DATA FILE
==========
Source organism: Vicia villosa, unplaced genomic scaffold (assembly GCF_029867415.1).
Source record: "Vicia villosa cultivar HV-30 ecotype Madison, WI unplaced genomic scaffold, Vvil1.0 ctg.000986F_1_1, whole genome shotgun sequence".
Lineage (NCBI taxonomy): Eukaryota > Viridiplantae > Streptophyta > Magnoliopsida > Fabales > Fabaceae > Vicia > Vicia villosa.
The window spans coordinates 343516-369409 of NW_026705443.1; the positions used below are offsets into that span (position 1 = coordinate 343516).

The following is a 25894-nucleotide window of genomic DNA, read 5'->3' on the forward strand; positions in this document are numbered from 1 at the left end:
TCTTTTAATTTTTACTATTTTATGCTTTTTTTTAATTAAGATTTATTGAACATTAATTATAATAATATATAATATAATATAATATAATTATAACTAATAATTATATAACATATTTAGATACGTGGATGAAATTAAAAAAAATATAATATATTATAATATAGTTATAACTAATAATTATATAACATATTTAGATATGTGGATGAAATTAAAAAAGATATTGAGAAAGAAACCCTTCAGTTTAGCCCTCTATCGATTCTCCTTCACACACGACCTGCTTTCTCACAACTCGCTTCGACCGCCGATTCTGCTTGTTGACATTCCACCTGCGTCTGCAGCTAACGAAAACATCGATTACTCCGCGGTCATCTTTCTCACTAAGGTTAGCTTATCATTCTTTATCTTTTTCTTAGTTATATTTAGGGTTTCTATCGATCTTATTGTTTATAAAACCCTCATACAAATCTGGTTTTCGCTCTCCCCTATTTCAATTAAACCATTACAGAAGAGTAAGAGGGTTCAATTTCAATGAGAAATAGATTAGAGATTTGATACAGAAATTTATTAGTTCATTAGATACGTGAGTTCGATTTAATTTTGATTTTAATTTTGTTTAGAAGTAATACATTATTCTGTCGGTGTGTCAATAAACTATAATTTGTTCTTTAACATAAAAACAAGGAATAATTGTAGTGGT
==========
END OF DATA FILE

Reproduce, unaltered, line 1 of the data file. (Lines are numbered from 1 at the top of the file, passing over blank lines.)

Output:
Source organism: Vicia villosa, unplaced genomic scaffold (assembly GCF_029867415.1).